Nathaniel Donahue

Nathaniel Donahue's picture

Nathaniel is a legal historian of the United States in the long 19th century. His research concerns the tradition of compulsory public service in American governance, and how the decline of the “conscription state,” particularly at the local level, changed how Americans understood citizenship, private law, and the administrative state.

He received his A.B., summa cum laude, in Social Studies from Harvard College. He then received his J.D. from Yale Law School, where he was an Articles Editor on the Yale Law Journal as well as a legal history fellow and a Coker Fellow.

His scholarship received the Joseph Parker Prize for the best paper on legal history (twice), as well as the Judge William E. Miller Prize for the best paper on the Bill of Rights and the Quintin Johnston Prize in Real Property Law. His article with John Witt was published in the Cornell Law Review. His research has been supported by the Beinecke Library Research Fellowship, the Oscar M. Reubhausen Fund, and the Falk Fellowship Fund.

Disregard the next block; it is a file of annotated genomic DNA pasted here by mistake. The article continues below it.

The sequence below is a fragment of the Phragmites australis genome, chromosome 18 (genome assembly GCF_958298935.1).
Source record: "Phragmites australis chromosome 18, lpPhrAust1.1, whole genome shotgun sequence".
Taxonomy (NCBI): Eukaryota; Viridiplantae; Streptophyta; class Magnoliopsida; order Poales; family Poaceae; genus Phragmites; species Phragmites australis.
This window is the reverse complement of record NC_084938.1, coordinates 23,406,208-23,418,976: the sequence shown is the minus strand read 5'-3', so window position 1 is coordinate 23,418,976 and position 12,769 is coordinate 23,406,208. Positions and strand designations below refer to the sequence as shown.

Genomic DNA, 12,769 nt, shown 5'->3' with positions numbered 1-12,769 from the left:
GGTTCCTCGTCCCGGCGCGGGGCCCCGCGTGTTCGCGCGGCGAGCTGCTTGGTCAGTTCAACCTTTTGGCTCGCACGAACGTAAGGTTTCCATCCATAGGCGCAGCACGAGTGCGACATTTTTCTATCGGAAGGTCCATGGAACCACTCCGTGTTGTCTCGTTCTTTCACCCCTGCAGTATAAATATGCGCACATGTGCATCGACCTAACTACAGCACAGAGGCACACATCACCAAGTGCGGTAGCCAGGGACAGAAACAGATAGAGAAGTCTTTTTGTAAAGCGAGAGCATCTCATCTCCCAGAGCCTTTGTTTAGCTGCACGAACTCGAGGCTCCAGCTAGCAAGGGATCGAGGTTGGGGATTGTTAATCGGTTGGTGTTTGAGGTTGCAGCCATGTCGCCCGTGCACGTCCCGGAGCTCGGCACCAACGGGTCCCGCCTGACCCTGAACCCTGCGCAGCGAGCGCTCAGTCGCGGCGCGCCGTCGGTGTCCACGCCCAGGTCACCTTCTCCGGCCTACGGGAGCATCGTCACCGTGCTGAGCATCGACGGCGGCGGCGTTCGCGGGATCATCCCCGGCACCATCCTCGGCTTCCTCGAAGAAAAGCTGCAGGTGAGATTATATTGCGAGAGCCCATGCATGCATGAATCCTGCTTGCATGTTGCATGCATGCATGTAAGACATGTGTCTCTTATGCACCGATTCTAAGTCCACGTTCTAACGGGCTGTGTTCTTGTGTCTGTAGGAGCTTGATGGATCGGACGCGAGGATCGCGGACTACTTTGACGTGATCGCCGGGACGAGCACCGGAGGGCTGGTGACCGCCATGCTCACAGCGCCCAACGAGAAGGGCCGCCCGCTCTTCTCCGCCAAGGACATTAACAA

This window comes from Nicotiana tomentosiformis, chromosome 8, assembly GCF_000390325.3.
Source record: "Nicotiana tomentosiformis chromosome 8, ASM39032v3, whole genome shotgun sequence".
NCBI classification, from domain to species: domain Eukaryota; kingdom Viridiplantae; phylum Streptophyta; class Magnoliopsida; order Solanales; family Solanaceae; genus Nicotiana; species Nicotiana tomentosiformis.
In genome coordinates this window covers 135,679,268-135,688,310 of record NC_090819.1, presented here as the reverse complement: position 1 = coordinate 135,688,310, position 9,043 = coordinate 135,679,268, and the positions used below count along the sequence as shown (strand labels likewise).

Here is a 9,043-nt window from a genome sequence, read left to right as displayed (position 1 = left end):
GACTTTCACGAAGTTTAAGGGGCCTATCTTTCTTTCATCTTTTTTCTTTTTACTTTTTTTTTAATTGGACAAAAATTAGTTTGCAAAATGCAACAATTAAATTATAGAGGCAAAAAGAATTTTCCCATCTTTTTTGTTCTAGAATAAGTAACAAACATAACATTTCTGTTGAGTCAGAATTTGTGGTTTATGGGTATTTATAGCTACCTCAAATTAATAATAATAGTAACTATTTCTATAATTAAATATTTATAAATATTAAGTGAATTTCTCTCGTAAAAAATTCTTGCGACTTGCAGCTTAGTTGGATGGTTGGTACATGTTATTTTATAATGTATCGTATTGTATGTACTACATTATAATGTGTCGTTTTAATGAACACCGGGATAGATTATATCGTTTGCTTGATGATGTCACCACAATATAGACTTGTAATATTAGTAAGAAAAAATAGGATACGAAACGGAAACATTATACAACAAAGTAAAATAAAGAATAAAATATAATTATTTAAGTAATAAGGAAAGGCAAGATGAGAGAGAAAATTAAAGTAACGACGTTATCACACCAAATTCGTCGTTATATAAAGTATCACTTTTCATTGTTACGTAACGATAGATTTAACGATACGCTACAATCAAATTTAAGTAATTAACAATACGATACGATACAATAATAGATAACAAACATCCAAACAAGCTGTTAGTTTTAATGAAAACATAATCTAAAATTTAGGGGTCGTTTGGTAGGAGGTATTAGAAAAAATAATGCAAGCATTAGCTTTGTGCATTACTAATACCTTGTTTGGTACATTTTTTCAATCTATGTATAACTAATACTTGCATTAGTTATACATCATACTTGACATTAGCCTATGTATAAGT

In his spare time, he likes to submit six-word stories to Wired Magazine’s Six-Word Story competition with his friends. Although they have only received an honorable mention so far, they hope to make it big some day.